Article

Disruption of perlecan binding and matrix assembly by post-translational or genetic disruption of dystroglycan function

Department of Physiology and Biophysics, Howard Hughes Medical Institute, Roy J. and Lucille A. Carver College of Medicine, The University of Iowa, 400 Eckstein Medical Building, Iowa City, IA 52242, USA.
FEBS Letters (Impact Factor: 3.34). 09/2005; 579(21):4792-6. DOI: 10.1016/j.febslet.2005.07.059
Source: PubMed

ABSTRACT Dystroglycan is a cell-surface matrix receptor that requires LARGE-dependent glycosylation for laminin binding. Although the interaction of dystroglycan with laminin has been well characterized, less is known about the role of dystroglycan glycosylation in the binding and assembly of perlecan. We report reduced perlecan-binding activity and mislocalization of perlecan in the LARGE-deficient Large(myd) mouse. Cell-surface ligand clustering assays show that laminin polymerization promotes perlecan assembly. Solid-phase binding assays provide evidence for the first time of a trimolecular complex formation of dystroglycan, laminin and perlecan. These data suggest functional disruption of the trimolecular complex in glycosylation-deficient muscular dystrophy.

0 Followers
 · 
104 Views
  • [Show abstract] [Hide abstract]
    ABSTRACT: Mutations in fukutin related protein (FKRP) underlie a group of muscular dystrophies associated with the hypoglycosylation of α-dystroglycan (α-DG), a proportion of which show central nervous system involvement. Our original FKRP knock down mouse (FKRP(KD)) replicated many of the characteristics seen in patients at the severe end of the dystroglycanopathy spectrum but died perinatally precluding its full phenotyping and use in testing potential therapies. We have now overcome this by crossing FKRP(KD) mice with those expressing Cre recombinase under the Sox1 promoter. Due to our original targeting strategy this has resulted in the restoration of Fkrp levels in the central nervous system but not the muscle, thereby generating a new model (FKRPMD) which develops a progressive muscular dystrophy resembling what is observed in limb girdle muscular dystrophy. Like-acetylglucosaminyltransferase (LARGE) is a bifunctional glycosyltransferase previously shown to hyperglycosylate α-dystroglycan. In order to investigate the therapeutic potential of LARGE up-regulation we have now crossed the FKRPMD line with one overexpressing LARGE and show that, contrary to expectation, this results in a worsening of the muscle pathology implying that any future strategies based upon LARGE up-regulation require careful management.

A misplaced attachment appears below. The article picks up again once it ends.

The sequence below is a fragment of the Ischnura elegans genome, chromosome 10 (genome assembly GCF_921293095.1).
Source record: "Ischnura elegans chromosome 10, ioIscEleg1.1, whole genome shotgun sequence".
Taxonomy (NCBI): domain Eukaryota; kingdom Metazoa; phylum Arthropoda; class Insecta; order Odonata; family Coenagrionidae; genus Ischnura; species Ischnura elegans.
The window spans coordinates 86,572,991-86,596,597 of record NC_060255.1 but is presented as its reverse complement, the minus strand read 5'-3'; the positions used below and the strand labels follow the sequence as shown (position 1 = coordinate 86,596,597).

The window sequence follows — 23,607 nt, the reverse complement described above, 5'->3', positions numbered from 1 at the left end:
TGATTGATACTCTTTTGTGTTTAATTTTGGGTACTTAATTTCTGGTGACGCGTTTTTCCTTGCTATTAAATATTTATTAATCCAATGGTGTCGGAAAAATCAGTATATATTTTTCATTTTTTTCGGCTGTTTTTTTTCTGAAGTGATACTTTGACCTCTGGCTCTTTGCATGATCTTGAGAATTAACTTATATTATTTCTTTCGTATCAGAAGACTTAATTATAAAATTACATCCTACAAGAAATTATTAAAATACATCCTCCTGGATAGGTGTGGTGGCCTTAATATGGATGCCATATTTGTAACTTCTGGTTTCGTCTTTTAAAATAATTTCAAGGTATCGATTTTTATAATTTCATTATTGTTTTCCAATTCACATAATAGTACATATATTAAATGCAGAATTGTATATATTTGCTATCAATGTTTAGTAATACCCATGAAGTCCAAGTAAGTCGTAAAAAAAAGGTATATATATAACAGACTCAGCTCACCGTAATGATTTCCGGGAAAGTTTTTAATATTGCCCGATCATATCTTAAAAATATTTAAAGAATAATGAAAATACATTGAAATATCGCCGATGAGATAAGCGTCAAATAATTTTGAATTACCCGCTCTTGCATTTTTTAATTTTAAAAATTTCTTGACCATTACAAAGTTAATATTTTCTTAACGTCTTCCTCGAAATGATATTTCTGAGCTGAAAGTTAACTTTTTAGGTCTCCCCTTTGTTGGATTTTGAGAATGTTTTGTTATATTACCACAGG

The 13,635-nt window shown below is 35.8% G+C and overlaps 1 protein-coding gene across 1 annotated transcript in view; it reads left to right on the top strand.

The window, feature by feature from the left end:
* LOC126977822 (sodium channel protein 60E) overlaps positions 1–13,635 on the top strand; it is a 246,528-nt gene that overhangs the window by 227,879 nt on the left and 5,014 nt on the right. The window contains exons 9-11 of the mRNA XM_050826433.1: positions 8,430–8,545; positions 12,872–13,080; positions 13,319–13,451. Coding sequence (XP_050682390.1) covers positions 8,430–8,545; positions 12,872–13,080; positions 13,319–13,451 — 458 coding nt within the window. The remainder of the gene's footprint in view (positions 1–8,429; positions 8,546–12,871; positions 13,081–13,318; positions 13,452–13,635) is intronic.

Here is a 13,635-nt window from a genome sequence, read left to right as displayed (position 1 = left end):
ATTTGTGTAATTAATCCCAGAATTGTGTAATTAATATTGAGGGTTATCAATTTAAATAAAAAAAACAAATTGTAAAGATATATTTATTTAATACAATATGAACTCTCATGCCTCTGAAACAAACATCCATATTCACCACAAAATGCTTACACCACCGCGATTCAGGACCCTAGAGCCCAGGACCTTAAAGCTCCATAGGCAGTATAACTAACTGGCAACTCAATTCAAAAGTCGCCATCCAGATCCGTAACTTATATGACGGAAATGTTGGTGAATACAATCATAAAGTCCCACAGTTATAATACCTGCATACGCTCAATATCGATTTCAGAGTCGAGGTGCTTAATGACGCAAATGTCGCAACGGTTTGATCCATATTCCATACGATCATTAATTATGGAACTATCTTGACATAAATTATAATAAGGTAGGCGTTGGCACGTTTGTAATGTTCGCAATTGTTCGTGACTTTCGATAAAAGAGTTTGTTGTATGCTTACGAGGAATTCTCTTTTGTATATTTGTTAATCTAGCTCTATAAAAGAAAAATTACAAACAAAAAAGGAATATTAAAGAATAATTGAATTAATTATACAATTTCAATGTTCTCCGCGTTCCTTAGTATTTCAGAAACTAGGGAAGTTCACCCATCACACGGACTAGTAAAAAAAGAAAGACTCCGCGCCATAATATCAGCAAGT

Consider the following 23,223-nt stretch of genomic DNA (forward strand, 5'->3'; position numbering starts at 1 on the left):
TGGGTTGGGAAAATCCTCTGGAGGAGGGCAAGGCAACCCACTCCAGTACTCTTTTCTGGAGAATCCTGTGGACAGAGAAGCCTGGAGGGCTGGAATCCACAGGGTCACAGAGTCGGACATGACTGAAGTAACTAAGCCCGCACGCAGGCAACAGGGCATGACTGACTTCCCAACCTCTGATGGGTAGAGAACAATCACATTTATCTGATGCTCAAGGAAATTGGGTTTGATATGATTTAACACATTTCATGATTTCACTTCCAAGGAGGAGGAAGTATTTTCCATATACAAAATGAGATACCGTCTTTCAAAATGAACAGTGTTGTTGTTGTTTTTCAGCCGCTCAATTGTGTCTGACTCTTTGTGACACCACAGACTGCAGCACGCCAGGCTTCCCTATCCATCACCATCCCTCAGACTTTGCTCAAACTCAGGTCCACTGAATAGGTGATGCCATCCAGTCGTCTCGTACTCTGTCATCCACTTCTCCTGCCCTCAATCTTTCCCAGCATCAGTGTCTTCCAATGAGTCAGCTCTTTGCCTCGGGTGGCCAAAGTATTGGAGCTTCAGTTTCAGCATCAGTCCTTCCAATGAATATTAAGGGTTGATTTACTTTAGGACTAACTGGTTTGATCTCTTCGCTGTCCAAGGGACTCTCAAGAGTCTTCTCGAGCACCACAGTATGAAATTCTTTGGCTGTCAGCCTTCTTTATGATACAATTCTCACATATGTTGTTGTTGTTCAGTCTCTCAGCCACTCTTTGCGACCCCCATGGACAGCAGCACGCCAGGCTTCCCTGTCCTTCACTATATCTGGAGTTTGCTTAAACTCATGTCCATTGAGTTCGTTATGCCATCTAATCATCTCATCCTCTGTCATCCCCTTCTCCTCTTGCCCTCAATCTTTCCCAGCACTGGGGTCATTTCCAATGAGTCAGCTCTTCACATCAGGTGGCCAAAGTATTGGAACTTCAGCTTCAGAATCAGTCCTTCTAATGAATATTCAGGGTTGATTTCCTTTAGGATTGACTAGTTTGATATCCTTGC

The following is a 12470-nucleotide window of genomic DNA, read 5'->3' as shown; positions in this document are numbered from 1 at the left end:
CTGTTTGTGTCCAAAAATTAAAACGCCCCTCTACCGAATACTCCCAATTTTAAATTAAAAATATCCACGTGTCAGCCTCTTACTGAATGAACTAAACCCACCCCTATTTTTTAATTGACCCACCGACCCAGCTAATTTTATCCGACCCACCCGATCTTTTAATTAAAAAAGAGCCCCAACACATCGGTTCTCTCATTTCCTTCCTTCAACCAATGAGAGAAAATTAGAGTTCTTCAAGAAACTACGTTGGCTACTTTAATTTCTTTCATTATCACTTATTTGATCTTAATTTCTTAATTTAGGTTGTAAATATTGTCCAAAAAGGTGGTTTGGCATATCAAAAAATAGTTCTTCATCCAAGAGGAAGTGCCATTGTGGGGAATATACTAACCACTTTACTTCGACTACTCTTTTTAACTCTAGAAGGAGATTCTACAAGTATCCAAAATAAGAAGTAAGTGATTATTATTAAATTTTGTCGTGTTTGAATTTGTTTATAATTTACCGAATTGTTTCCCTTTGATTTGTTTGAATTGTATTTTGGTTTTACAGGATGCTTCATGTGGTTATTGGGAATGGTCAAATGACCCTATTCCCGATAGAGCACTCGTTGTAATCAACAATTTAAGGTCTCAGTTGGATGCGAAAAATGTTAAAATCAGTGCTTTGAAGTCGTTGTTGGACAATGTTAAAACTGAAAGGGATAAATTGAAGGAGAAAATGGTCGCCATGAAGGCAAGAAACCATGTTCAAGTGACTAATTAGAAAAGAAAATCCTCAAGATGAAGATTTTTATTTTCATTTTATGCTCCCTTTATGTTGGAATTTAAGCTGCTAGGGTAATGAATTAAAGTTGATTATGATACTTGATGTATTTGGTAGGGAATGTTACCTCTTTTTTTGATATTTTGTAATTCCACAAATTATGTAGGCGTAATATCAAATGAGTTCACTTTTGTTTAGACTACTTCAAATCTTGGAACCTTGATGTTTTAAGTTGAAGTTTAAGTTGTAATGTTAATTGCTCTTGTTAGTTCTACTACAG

Human Molecular Genetics 11/2013; 23(7). DOI:10.1093/hmg/ddt577 · 6.68 Impact Factor
  • [Show abstract] [Hide abstract]
    ABSTRACT: Dystroglycan is a highly glycosylated peripheral membrane protein that functions as a cell surface receptor for proteins in the extracellular matrices and synapses. O-Mannosyl glycosylation is necessary for the ligand-binding activities of dystroglycan and a unique "post-phosphoryl moiety" modified via a phosphodiester linkage on the O-mannose likely forms the ligand-binding domain. Several proteins are involved in the process of this modification, the mechanism for which appears highly ordered. In various tissues, dystroglycan plays important physiological roles such as maintenance of muscle cell viability and structural development of the brain. Conversely, abnormal glycosylation causes a group of muscular dystrophy, collectively called "dystroglycanopathy," which is often associated with brain abnormalities including type II lissencephaly and mental retardation. Here, we will be reviewing the structure, modification pathway, and physiological roles of dystroglycan glycosylation as well as their involvement in human diseases.
    Trends in Glycoscience and Glycotechnology 01/2014; 26(149):41-57. DOI:10.4052/tigg.26.41 · 0.84 Impact Factor
  • [Show abstract] [Hide abstract]
    ABSTRACT: GOLPH3 is a highly conserved protein found across the eukaryotic lineage. The yeast homologue, Vps74p, interacts with and maintains the Golgi localization of several mannosyltransferases, which is subsequently critical for N- and O- glycosylation in yeast. Here, T7 phage display was used to screen for novel interacting partners of GOLPH3. GOLPH3 was found to bind to POMGnT1 which is involved in O-mannosylation of α-dystroglycan. We found that loss of this interaction resulted in the inability of POMGnT1 to localize to the Golgi and reduced the functional glycosylation of α-dystroglycan. In addition, we showed that three clinically relevant mutations in POMGnT1 mislocalized to the ER highlighting the importance of identifying the molecular mechanisms responsible for Golgi localization of glycosyltransferases. Our findings reveal a novel role for GOLPH3 in mediating the Golgi localization of POMGnT1.
    Journal of Biological Chemistry 04/2014; 289(21). DOI:10.1074/jbc.M114.548305 · 4.60 Impact Factor

Full-text (2 Sources)

Download
34 Downloads
Available from
May 28, 2014